Northern Reflections – from Fort Simpson, NT to Orillia, ON

It has been just about 6 months since the installation of the 60.6 kW solar array in the Northwest Territories and I think this is an appropriate time for some reflection on the largest solar system in Canada’s North.

As I sit by the lake in the plus 35C weather of Orillia, Ontario, I think back to the minus 35C temperatures that were faced during the installation in Fort Simpson, NT. The install for the Northwest Territories Power Corp. certainly had its challenges, given the biting wind chill and very few hours of sunlight. Frozen tools and frozen fingers seem to have its toll on the team, despite the small propane heater in our mostly unlit trailer. Even the 23’ screw piles, that had to penetrate the 6’ of frost, needed some thermal encouragement.

Screw pile heating

Prior to the project, I had wondered “Why, oh, why had this project been scheduled in January?” “I had always heard the fishing was great in the summer.” The remoteness of Fort Simpson and those very waters were the answer. The city was virtually inaccessible by road for heavy loads during the summer, because of the rivers and road conditions. The ice bridges of the MacKenzie Highway provide the only route for many vehicles and even they have their limitations. This load of screw piles would collect about 600 pounds of snow for every 100 km traveled and would need to be removed for safe passage.

Frozen screw piles

The people of Fort Simpson were certainly hearty folk and the solar equipment would need to match if it were to survive all four seasons up there. Modules, wires, and inverters all needed -40C ratings. Conergy and Enphase provided the products to match our needs. The monitoring of the modules using the Enphase Enlighten system surpassed the requirements of the Power Corp, but I’m glad we did it as I am able to look over production numbers for the last 6 months from my Muskoka chair on Lake Simcoe.

Fort Simpson solar materials

Waiting for the sun to rise at 11:00am and watching it set at 3:00pm was another aspect of the trip I am happy to look back on. The sun must have felt the same as we did when it poked its head above the trees to see the frozen land scape. It had the luxury of going back to sleep before the day’s work was complete though. Those 4 hours of sun may not seem ideal for a solar electric system but today, while the sun sets in Toronto at 10:00pm, Fort Simpson residents are still basking in daylight.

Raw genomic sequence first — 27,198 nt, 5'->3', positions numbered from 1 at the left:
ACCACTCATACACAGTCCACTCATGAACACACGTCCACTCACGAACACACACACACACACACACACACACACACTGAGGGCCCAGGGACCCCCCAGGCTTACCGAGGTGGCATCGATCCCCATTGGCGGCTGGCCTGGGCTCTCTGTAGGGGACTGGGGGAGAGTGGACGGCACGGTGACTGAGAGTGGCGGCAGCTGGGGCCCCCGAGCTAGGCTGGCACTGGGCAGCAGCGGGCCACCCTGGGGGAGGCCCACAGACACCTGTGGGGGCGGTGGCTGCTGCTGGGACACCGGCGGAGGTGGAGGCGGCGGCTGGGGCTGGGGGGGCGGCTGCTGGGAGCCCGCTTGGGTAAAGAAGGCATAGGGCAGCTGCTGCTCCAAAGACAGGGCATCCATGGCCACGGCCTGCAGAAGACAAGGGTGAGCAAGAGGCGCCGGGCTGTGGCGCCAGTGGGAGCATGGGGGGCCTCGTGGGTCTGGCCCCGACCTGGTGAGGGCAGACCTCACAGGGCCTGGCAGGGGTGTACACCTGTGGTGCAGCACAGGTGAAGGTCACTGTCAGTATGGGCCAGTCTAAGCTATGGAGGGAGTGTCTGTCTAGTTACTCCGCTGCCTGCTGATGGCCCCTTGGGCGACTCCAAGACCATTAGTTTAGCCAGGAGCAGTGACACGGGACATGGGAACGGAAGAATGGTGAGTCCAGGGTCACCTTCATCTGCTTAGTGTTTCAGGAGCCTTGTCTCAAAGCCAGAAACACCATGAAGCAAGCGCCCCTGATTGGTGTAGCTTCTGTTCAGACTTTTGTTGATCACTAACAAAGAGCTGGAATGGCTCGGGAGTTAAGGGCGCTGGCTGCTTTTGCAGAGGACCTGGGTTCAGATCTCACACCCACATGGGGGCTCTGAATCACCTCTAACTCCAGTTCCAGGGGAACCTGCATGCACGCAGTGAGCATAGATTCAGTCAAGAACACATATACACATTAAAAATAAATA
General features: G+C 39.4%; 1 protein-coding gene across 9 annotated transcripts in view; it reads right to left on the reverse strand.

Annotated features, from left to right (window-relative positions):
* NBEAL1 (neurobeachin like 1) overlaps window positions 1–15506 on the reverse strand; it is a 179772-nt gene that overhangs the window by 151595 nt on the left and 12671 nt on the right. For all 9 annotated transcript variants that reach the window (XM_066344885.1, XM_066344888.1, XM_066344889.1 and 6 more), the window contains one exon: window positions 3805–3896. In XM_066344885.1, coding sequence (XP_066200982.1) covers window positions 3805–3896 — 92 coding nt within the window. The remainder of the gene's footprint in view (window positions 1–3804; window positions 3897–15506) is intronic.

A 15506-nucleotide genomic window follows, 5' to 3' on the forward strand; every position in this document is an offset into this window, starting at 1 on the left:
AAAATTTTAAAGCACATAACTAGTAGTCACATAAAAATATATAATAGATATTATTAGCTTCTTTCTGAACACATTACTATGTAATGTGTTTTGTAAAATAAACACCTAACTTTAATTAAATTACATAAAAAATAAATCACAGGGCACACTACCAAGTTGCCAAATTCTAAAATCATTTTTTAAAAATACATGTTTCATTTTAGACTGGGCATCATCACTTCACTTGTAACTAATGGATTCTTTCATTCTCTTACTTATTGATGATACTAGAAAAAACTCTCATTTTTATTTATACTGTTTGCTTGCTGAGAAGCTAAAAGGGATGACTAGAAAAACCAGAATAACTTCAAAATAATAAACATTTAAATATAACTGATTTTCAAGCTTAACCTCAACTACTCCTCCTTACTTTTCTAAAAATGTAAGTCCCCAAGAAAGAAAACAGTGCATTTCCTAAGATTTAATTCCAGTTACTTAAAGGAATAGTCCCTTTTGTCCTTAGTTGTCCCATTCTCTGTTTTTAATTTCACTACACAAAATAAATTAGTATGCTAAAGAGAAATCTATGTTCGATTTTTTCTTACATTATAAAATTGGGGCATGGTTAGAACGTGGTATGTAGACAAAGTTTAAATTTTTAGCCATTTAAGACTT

Fort Simpson Enphase monitoring

Looking at the Enphase Enlighten monitoring, this 60kW system has generated 465kWh in one day. That’s a full month’s worth of electricity at my home.  This system will produce more energy annually in Fort Simpson than if it were located in Germany, the world leader in solar installations!  It is also a great location because Fort Simpson is one of the territories’ largest consumers of diesel electricity. This system will help reduce the amount of diesel being ferried by boat across those mighty rivers of the North.

Fort Simpson grid tied solar electric system

Since the installation, this system has gained a following, with a mention in the CanSIA SOLutions magazine, “Powering the North”.

In another 6 months, I know I will be checking up on the production of the system after a full year. The daily output will be reduced, but I will get to look back on writing this blog and the steamy temperatures I am currently enjoying. Who knows, maybe Nunavut is interested in adding solar to its energy portfolio, once the ice roads have frozen of course.

Jeff Smalley, Photovoltaic Technician.

Lake Muskoka